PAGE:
Education faculty partner with state organization to mentor secondary students; science faculty chosen for national EPA panel and receive national award; deans chosen for national boards
Towson University faculty from the Jess & Mildred Fisher College of Science and Mathematics and the College of Education are taking on increased roles at the state and national level, developing partnerships and earning accolades for their skills.
Fisher College biology professor Sarah Haines has been appointed to the Environmental Protection Agency’s (EPA) National Environmental Education Advisory Council.
Haines is the former director of the Center for Science and Mathematics Education (CSME), where she has been instrumental in initiating and establishing K-16 partnerships that promote and improve teacher education.
She joins fellow members from the United States Department of Education, the not-for-profit sector, primary and secondary education, the North Carolina and Wisconsin state departments of education and business and industry sector.
The council provides the federal government and EPA with advice on environmental education and a better understanding of the needs of educational institutions and state departments. Haines is one of just two higher education professionals on the council. Council members serve terms of a maximum of six years.
Additionally, Fisher’s Ron Hermann—professor and director of TU's Earth-Space Science Program—was named the Association for Science Teacher Education (ASTE) Level I Outstanding Science Teacher Educator of the Year during the fall 2017 semester. He will receive his award at the annual convention on Saturday, Jan. 6, 2018 in Baltimore, Maryland.
The Level I award honors ASTE members in their first 10 years of science education for their individual achievements and contributions. Hermann has partnered with Maryland school districts to teach professional development courses for local public school teachers. He has over 20 articles in peer-reviewed science education journals, has presented at over 40 peer-reviewed conferences, and has spoken on the topic of evolution at the Smithsonian Museum of Natural History. He has also been awarded over $1.15 million in external funding for projects that primarily focus on the recruitment and retention of undergraduate Earth-space and geosciences students.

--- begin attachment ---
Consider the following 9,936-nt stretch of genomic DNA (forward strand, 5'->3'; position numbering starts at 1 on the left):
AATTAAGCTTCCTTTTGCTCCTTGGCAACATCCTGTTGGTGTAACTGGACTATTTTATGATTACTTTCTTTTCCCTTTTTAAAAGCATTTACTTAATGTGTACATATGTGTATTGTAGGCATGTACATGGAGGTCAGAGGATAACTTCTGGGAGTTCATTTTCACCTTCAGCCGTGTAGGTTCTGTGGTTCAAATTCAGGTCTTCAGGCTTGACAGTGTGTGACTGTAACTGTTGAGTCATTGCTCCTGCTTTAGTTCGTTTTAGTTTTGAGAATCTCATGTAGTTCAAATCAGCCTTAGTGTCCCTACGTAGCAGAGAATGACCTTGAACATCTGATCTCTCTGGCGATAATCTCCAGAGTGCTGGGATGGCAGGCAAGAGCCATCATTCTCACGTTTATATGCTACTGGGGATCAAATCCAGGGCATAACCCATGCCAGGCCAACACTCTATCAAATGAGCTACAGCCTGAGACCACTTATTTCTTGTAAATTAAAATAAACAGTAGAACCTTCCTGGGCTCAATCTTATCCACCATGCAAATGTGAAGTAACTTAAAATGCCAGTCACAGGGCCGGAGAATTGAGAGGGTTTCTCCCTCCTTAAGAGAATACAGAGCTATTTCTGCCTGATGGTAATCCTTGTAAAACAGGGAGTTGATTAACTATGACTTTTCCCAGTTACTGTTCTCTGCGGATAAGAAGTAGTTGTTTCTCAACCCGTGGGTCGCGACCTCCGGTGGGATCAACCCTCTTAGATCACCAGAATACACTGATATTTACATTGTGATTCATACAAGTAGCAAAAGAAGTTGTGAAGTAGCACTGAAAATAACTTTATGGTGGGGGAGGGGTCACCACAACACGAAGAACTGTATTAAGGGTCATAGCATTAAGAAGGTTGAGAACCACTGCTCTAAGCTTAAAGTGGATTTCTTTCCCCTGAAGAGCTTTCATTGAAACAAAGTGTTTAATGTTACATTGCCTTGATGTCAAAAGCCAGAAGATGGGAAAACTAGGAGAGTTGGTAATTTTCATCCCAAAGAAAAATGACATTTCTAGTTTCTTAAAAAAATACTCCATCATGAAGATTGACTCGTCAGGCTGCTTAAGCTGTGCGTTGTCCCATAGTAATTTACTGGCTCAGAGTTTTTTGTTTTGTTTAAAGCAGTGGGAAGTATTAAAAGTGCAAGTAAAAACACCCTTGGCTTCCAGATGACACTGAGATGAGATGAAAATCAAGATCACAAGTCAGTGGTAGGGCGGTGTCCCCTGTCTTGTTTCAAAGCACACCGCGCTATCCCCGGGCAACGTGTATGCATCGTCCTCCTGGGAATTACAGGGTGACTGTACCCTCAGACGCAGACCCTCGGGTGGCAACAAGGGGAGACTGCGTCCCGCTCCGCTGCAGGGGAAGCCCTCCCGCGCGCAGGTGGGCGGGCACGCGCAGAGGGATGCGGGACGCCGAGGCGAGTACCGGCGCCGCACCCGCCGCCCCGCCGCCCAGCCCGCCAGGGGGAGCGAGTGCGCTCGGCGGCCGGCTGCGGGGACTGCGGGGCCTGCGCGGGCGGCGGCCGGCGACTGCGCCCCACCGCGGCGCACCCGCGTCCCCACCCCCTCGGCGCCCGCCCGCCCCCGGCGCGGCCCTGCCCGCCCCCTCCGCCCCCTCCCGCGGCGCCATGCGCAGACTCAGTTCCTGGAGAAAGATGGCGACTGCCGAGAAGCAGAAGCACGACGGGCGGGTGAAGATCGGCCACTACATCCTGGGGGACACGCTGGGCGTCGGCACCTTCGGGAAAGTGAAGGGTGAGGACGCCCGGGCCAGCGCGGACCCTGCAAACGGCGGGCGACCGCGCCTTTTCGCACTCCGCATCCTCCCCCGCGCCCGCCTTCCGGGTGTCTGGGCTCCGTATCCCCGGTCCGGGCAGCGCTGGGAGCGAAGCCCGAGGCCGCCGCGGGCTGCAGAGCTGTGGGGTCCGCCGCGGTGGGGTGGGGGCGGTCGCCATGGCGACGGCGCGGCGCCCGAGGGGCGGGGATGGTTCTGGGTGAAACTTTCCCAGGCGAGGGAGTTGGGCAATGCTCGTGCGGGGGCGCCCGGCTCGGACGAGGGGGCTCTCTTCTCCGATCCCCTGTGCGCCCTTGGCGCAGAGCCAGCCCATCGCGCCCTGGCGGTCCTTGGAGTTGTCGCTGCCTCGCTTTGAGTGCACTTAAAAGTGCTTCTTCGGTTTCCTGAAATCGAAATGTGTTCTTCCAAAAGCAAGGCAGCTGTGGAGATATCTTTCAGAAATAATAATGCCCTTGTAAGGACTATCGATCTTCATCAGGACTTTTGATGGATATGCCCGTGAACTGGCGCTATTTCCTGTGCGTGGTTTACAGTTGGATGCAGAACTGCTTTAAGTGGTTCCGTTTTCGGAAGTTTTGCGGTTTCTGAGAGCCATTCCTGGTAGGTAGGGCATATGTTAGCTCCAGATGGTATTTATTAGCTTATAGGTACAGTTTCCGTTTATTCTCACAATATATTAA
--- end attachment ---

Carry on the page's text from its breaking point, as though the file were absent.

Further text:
Towson University’s College of Education was recently selected as the Maryland affiliate for Educators Rising, a national organization for aspiring teachers and their mentors.
In this role, the college will work closely with over 100 teacher-leaders in middle and high schools across the state to support students exploring teaching as a career path.
The program gives these students the opportunity to gain insight and a realistic understanding of the teaching profession.
According to Laila Richman, Ph.D., assistant dean, “serving as the Educators Rising affiliate for Maryland allows our faculty to connect with students, both in our local schools as well as nationally, who are interested in teaching and to provide them with meaningful learning opportunities and mentorship that will assist them in pursuing a career in education.”
As the affiliate, the COE will host a statewide conference for Educator Rising members each year and will have the opportunity to host the national conference.
Kandace Hoppin, Ph.D., assistant professor in the Department of Special Education, was appointed for a three-year term by the governor Larry Hogan to the Professional Standards & Teacher Education Board (PSTEB).
The PSTEB board consists of 25 members and serves to promote quality education in Maryland, by advising the Maryland State Board of Education concerning the standards related to the certification of teachers, and the approval of state teacher education programs.
This is an integral time to have representation on PSTEB given the current revision of teacher preparation standards in Maryland as well as the work of the Commission on Innovation & Excellence in Education focused on revising funding and accountability measures in education.
Dean Laurie Mullen has been elected to the Board of Directors for the American Association of Colleges for Teacher Education (AACTE). The AACTE represents over 800 postsecondary institutions with educator preparation programs. Its mission is to advocate for innovative, rigorous, high-quality educator preparation programs that will prepare educators to meet the needs of all learners.
AACTE will be holding its 70th annual meeting in Baltimore in March. The College of Education will be involved in planning and supporting conference activities and events.
College of Fine Arts & Communication Dean Susan Picinich has been elected to a three-year term to the International Council of Fine Arts Deans.
The International Council of Fine Arts Deans (ICFAD) is a vehicle through which members share information and ideas that enhance the leadership of deans and associate deans, provosts and associate provosts, university presidents and other arts executives in higher education.
ICFAD holds its 55th annual conference in Seattle, Washington, in October.